Liked by 1 person

    • So briefly:
      Who does like what? I don’t know, but it seems like an increasing number of real fans hate everything. But I find that most people have their own likes and dislikes.
      Personally, I have decided to like almost everything. I can’t like Anakin…. I have tried. I like parts of those films now. But I’m overall very positive about most things.
      I really, really want to watch the Mandalorian. So I can’t speak yet, but I heard good things.
      And did you get the ‘trinal triplicities’ reference?

      Like

      • David Llewellyn Dodds says:

        Nope – it sounded both sonorous and accurate in its degree: now you ask, I began by checking Lewis’s ‘The Turn of the Tide’ (nope) and thinking it Charles-Williams-y sounding, without placing it, before succumbing to searching online: “Like as it had bene many an Angels voice, // Singing before th’ eternall maiesty, // In their trinall triplicities on hye.” – Spenser’s Faerie Queene, Book I, Canto XII, XXXIX, according to Wiktionary – which, thanks to the Internet Archive scan of J.C.Smith’s 1909 OUP ed., I see is correct. Wow – that asks, and inspires, some enjoyable brooding! How are the Star Wars films like the music at the wedding of St. George and Princess Una?

        Yet wist no creature, whence that heauenly sweet
        Proceeded, yet eachone felt secretly
        Himselfe thereby reft of his sences meet,
        And rauished with rare impression in his sprite.

        As you suggest, the degree of ravishment, the force of mysterious ‘sweetness’, varies widely over the trinal triplicities plus two for different fans. I’ve taken the second trilogy, as authorial, as something I have variously enjoyed but never yet really thought through in detail – cute boy genius Anakin, to largely unimpressive horse’s ass teenager, turned mass-murderous Darth Vader. (I do enjoy the Darth Jar-Jar thesis, though!) The later movies seem too like Duessa has succeeded in messing up the wedding, though. Those “Star Wars books and serials beyond count”, ‘decanonied but not dethroned’ as it were, have lots of interesting things, as far as I have glimpsed – from, e.g., the original Knights of the Old Republic computer game play, and the curious John Whitman Galaxy of Fear ‘young readers’ series (many of which we read aloud en famille back in the day!).

        Liked by 1 person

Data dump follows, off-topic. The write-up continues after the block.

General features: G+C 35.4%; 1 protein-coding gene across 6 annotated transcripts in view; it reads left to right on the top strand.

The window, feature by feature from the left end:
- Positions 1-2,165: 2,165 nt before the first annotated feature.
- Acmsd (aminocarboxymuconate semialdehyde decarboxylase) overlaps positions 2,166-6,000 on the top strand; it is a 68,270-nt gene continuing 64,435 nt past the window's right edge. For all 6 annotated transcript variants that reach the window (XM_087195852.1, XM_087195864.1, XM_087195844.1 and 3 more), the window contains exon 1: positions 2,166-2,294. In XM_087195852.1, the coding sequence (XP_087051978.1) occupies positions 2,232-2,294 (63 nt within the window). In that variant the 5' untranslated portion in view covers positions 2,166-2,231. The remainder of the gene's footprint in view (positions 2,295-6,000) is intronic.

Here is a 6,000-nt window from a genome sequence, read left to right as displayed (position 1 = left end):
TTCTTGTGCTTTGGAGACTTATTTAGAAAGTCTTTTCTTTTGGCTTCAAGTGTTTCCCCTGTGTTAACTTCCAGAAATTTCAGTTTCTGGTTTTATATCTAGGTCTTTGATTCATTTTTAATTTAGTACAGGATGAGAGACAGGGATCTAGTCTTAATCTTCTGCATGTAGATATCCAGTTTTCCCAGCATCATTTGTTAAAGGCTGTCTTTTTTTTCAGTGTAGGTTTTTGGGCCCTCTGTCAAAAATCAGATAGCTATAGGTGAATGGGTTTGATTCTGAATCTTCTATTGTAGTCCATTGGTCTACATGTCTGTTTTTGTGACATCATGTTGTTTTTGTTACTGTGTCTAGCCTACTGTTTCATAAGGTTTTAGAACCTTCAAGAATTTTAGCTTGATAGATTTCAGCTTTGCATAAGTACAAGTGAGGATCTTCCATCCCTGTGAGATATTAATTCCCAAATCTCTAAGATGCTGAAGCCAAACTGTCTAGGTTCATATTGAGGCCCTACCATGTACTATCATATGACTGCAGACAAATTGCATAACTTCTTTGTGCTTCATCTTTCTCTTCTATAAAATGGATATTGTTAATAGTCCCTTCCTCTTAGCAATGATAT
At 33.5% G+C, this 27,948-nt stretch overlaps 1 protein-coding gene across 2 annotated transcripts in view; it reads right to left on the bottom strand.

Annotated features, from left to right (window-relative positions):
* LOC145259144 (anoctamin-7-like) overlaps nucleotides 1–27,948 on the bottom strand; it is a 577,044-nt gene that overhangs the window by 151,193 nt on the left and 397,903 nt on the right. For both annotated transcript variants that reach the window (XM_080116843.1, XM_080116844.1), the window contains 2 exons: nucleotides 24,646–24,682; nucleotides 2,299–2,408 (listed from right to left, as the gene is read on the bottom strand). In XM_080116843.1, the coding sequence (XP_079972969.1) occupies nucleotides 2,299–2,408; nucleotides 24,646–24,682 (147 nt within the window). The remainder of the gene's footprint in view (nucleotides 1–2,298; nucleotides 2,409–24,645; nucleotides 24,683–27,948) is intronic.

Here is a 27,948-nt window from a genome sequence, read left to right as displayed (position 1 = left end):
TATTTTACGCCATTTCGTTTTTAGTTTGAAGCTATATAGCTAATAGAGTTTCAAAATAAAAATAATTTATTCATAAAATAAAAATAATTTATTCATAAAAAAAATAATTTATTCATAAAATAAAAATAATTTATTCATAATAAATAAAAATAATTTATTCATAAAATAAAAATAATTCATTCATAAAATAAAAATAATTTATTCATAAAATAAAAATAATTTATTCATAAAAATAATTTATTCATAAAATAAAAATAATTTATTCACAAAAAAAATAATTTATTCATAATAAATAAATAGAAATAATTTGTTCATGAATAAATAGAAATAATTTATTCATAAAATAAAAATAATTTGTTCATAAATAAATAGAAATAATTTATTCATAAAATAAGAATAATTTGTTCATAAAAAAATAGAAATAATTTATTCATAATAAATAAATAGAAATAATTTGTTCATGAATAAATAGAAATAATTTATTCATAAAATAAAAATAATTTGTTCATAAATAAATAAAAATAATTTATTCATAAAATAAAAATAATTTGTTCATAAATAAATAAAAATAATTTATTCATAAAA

• Great response, David! It is a bit of a cheat on my part. I have struggled through Spencer, but I was listening to a new audio edition (which is well done, the first I think) of C.S. Lewis’ The Discarded Image and heard the phrase ” Singing before th’ eternall maiesty, / In their trinall triplicities on hye.” So I thought it would fit nicely here for three linked trinities of ideas.
          All this gives me nostalgia!

          Like

  4. Lucas was a big fan of Joseph Campbell iirc, too

    Liked by 1 person

    • David Llewellyn Dodds says:

      I wonder if Lucas knew the work of that great Canadian, Northrop Frye, as well? His Anantomy of Criticism came out in 1957, when George Lucas was 13, and Fables of Identity: Studies in Poetic Mythology (1963) and The Educated Imagination (1964) appeared while he was in high school…

      Liked by 2 people

      • David Llewellyn Dodds says:

        Anatomy!

        Liked by 1 person

      • I didn’t realize that Northrop Frye was Canadian.

        Lucas actually said he was basing his plots on Campbell’s Hero Journey.

        My late friend/acquaintance Stratford Caldecott managed to map Lord of the Rings onto the Hero Journey too. (I refer you to Stratford’s book, Secret Fire.)

        Liked by 1 person

        • David Llewellyn Dodds says:

          Thank you! I have a happy sense of Stratford Caldecott, but have only read short works by him, so far.

          When I was in school, I heard an interesting pair of guest lectures at a local university by Joseph Campbell on Dante and Hindu mysticism.

          I did not have the sense of how very attentive to Canadian literature Frye was, until checking publication dates in his Wikipedia articles (in various languages: Italian has more detail than English!) for my previous comment. For instance: The Bush Garden: Essays on the Canadian Imagination (1971), Divisions on a Ground: Essays on Canadian Culture (1982), Reflections on the Canadian Literary Imagination: A Selection of Essays (1991), and the posthumous Mythologizing Canada: Essays on the Canadian Literary Imagination (1997).

          Liked by 2 people

        • I have heard the Campbell-Lucas link (and note above too, a personal testimony to that). I wonder how Northrop Frye was viewed outside of Canada. In Canada he was a huge figure–so big as a teacher and public intellectual that my colleague Joe Velaidum’s thesis about him as a United Church minister was shocking to some people. Frye is pretty important in my own work–early on in thinking about literature and theology integratively, and then later as a conversation partner about patterns and images.
          I wish that I had allowed Frye to be a more important figure when I was doing actual biblical studies! But I discovered his Anatomy of Criticism in a Salvation Army store and it took a lot of years for me to understand its significance.
          David, I do like the idea of “Anantomy of Criticism.” Perhaps an “Entomy of Criticism” is one day appropriate?

          Liked by 1 person

          • I had heard of Frye but didn’t know that he was Canadian and have never read any of his work or seen it referenced very much — and as I have studied a related subject at university, you’d think it would have come up.

            Liked by 1 person

          • David Llewellyn Dodds says:

            We read Frye as U.S. English-Lit undergrads, and I remember lots of mainstream U.S. press and television attention to him, too (e.g., when a new book of his was published).

            Liked by 1 person

  5. Pingback: Experimenting on Students: A Thought about Playfulness and Personal Connection in Teaching | A Pilgrim in Narnia